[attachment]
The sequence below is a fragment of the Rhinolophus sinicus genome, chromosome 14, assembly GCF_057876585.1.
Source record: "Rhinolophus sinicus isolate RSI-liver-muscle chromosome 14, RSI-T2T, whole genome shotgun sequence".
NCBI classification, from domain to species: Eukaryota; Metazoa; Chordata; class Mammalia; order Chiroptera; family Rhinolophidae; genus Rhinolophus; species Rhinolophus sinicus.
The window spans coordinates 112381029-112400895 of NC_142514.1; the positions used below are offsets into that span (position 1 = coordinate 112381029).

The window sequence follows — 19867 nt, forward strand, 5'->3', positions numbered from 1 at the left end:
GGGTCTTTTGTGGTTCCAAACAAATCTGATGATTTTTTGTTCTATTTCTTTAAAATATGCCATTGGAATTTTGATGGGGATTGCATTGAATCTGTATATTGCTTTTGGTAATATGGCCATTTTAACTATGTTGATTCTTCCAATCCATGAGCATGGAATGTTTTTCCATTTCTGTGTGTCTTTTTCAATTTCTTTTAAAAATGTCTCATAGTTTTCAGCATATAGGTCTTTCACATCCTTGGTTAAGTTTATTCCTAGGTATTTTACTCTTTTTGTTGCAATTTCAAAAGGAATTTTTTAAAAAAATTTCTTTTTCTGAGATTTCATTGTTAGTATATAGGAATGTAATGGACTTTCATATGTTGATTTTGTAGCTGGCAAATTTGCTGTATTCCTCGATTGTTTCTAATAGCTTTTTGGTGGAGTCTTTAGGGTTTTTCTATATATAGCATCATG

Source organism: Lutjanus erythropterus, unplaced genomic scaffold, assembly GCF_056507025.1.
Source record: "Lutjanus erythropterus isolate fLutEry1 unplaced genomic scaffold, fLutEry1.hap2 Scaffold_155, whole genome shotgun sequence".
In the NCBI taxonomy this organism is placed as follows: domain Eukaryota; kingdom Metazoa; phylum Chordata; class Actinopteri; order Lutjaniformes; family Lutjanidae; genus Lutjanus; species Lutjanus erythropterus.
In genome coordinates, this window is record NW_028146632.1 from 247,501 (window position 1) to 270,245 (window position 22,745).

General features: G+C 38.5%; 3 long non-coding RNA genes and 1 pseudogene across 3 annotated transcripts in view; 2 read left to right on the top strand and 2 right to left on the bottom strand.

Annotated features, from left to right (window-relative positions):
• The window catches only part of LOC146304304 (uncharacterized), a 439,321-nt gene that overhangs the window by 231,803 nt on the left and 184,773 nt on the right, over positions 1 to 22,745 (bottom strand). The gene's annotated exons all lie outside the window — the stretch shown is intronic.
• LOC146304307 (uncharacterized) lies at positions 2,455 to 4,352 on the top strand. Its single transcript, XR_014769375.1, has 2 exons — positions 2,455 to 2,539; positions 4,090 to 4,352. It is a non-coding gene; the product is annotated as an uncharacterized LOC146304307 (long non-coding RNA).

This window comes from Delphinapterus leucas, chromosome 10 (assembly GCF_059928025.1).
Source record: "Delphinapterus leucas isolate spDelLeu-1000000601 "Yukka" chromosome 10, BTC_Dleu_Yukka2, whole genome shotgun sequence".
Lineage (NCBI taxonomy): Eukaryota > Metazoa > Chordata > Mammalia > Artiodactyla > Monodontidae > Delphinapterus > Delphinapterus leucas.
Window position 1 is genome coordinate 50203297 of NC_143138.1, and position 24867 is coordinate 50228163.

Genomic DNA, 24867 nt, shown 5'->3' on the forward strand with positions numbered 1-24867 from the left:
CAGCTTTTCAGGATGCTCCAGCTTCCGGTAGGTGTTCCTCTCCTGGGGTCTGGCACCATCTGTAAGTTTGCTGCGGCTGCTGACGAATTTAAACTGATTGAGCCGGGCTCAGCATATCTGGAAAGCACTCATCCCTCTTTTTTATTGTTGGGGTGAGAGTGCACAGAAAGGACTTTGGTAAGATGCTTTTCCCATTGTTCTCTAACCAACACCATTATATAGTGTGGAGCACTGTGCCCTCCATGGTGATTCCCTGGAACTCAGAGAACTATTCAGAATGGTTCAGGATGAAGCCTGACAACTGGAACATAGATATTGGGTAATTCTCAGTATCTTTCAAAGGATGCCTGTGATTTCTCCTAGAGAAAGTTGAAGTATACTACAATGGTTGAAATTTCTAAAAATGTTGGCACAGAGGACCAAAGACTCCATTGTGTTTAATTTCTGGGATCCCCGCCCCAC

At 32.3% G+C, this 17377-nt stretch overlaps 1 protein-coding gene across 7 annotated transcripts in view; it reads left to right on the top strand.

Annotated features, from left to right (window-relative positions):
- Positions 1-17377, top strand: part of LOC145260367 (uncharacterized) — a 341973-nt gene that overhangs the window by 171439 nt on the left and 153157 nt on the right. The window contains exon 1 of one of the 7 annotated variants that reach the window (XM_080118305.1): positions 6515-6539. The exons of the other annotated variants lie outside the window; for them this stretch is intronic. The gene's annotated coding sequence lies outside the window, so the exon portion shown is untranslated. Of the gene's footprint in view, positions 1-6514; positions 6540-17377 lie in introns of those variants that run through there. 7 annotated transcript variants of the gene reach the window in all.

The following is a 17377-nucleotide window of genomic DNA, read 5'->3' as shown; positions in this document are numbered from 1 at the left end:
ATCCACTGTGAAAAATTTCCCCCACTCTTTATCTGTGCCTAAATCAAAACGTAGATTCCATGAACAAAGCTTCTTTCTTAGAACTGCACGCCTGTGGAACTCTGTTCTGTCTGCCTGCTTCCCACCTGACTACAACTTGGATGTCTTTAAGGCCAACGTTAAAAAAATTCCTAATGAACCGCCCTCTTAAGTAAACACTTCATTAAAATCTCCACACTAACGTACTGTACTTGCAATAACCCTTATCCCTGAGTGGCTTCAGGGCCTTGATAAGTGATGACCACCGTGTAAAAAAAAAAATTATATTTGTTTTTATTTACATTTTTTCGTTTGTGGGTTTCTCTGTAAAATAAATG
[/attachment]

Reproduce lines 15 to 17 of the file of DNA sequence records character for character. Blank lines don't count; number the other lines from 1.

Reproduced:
This window comes from Delphinapterus leucas, chromosome 10 (assembly GCF_059928025.1).
Source record: "Delphinapterus leucas isolate spDelLeu-1000000601 "Yukka" chromosome 10, BTC_Dleu_Yukka2, whole genome shotgun sequence".
Lineage (NCBI taxonomy): Eukaryota > Metazoa > Chordata > Mammalia > Artiodactyla > Monodontidae > Delphinapterus > Delphinapterus leucas.